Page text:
Just one more month till my release day, so it's time for another excerpt.
The Sergeant's Lady is above all a love story, but it's also a war story. In today's excerpt my hero and heroine are on the run from the French, trying to take word of an ambush back to their own army.
Key historical detail for understanding the action: All the weapons Will and Anna have access to are single-shot. Well-drilled soldiers could manage up to three shots a minute with the standard-issue Brown Bess muskets; Will is using Baker rifles, which were more accurate but slower to load.
Anna stared at the French horsemen, still tiny figures in the distance. She counted only four and hoped that meant going east rather than south had worked. Four against two. Four against one, really.
“What do we do?” she asked.
“Take cover and hope they don’t see us.” Will scrambled behind a large boulder and pulled her after him.
“And if they do?”
“I shoot them.” He watched them approach, his face still.
“All four of them?”
“Maybe. I can take two shots quickly, one per rifle, but then it’ll take me about a minute to reload one.”
He put the pistol into her hands. It was heavier than it looked. She held it away from her as though it stank. She had never fired a gun.
“It’s primed,” he said. “All you have to do is cock it and squeeze the trigger. Don’t shoot unless they’re upon us before I can reload, and then only at close range—else you’ll waste the shot. Understand?”
She stared at the pistol. It looked gigantic in her small hands.
“Mrs. Arrington, look at me.” She turned her head and met his steady amber eyes. “You fought Colonel Robuchon, and you marched through the night as well as any rifleman. I have no doubt that you can fire this pistol—damn!”
They were spotted. The French riders, now about three hundred yards away, pointed toward them and wheeled their horses about.
Her heart pounded, and through a haze she watched Will raise the first rifle, steady it—and wait. What was he doing? Surely they were in range, and he needed to act quickly to have time to reload. But he waited, cloaked in a strange calm, as the horsemen rode nearer. Anna’s breath raced, but his was steady.
At last he fired. The flash of the gunpowder and the noise of the shot dazed her. The lead rider toppled from his mount and lay still. Lightning-fast, Will set the first rifle down, picked up the second, and fired it with equal success. Anna felt horrified awe at how steadily he went about his deadly work. It was worse than in yesterday’s battle, now that she could see his targets.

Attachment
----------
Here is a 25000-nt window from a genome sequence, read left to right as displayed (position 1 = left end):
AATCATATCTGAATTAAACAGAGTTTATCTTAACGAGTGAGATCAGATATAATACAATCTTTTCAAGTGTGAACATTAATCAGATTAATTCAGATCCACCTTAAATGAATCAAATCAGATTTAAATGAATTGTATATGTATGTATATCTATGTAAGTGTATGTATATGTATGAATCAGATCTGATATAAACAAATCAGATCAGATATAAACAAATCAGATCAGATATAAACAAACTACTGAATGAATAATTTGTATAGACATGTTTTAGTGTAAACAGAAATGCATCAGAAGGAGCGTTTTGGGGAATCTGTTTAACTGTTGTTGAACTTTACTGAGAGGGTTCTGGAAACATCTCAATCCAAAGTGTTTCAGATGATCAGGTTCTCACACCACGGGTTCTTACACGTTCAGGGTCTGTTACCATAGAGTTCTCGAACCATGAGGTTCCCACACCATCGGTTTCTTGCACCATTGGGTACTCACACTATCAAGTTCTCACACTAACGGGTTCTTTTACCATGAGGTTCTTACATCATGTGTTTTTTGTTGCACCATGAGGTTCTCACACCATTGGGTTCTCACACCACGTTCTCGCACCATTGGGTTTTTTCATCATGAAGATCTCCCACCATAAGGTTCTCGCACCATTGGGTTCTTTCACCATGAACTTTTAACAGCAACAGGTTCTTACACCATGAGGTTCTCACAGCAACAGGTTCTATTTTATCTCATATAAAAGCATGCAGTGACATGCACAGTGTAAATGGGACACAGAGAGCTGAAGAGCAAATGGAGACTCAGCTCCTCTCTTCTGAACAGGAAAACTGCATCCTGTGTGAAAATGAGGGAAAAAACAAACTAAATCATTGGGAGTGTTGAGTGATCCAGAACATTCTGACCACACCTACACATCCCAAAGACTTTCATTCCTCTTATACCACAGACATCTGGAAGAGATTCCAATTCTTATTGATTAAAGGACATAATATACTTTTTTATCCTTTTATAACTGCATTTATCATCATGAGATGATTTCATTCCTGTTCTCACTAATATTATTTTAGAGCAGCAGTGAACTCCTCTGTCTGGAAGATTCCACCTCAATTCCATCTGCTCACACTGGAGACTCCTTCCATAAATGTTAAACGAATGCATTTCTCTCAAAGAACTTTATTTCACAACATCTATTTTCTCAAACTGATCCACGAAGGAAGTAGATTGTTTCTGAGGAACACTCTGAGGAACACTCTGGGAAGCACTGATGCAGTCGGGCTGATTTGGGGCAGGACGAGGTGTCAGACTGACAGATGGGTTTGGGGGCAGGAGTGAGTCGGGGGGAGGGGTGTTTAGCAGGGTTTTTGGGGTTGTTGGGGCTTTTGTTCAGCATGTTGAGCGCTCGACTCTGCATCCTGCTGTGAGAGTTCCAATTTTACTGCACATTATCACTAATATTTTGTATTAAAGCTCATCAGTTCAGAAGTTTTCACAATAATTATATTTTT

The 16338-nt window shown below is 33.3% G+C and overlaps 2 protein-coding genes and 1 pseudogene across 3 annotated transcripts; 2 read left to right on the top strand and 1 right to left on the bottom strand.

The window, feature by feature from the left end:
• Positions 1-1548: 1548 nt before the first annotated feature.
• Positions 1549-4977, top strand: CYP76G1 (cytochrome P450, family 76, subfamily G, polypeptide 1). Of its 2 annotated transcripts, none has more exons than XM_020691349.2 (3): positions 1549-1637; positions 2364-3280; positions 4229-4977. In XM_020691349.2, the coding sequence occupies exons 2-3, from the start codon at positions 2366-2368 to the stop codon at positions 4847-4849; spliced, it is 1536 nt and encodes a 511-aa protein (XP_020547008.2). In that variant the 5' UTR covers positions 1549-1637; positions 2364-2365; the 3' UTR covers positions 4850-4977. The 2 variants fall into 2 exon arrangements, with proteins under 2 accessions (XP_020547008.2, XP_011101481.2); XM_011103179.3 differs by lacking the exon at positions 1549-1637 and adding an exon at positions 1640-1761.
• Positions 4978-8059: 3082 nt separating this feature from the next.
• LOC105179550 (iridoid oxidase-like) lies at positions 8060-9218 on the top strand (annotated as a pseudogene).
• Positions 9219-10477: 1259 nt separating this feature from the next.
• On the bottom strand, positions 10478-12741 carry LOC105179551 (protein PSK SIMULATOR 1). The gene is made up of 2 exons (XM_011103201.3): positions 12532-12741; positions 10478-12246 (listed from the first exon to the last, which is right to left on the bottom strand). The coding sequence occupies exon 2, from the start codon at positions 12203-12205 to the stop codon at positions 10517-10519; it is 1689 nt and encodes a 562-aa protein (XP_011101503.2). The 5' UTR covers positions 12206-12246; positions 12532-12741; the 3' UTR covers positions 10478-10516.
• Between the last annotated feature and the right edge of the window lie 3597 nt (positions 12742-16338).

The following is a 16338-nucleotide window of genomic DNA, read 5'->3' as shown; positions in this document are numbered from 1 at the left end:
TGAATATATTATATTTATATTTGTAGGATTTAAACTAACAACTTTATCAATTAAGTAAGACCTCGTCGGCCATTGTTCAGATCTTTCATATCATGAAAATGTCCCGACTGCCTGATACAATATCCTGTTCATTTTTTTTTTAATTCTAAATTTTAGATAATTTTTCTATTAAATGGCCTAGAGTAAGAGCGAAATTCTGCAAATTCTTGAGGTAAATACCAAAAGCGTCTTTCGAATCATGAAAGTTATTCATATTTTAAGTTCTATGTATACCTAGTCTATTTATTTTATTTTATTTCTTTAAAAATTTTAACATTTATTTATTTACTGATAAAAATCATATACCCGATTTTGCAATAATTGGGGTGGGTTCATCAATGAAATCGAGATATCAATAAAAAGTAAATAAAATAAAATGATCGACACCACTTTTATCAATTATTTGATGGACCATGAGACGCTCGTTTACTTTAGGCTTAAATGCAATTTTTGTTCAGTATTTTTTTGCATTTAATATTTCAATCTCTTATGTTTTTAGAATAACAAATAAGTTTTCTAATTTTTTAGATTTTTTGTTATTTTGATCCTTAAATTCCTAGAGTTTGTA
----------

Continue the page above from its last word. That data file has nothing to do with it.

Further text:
He began to reload in a flurry of quick motions.
The remaining troopers halted at the bottom of the slope, which was too steep for their horses. “Wait,” one of them cried in French. “If you surrender, the lady will not be harmed.”
They made no such promise for Will, and Anna knew she would never be safe under Colonel Robuchon’s power. “No,” she called.
“So be it.” They surveyed the steep slope before them, dismounted and charged toward them at a scrambling run.
Anna looked wildly at Will. He wasn’t finished, and even then he would have only the one shot.
With shaking hands she cocked the pistol’s hammer, raised it and waited. Her heart galloped and a dizzy wave of nausea rushed through her. When the Frenchmen were not five feet away, she fired at what she thought was the leader’s heart, but her arm jerked as she squeezed the trigger. Her shot hit his throat. He fell at her feet but lived, bloody and horrible, gasping for gurgling breaths.
The loud report of a rifle sounded in her already ringing ears, and their final attacker fell dead. His detachment gone, Will stood beside her, wild-eyed and breathing hard. The stench of blood and gunpowder smoke hung in the air.
She looked down at the man she had shot. So young he was, no more than twenty, and sweet-faced. Perhaps she could dig the ball out. She could tear strips from her petticoat to make bandages. She sank to her knees.
Dimly her mind registered the sounds of Will reloading again. When he was done, he gently nudged her aside. She watched, transfixed, as Frenchman and Englishman engaged in a wordless communion. After a moment Will lifted the rifle and raised his eyebrows questioningly. The French boy swallowed, closed his eyes and nodded.
Will pointed the rifle straight at his chest.
“Merci,” the soldier gasped.
Will fired. Anna knelt, paralyzed in horror, then leaned forward and retched.
Copyright 2010 by Susanna Fraser
Permission to reproduce text granted by Harlequin Books S.A.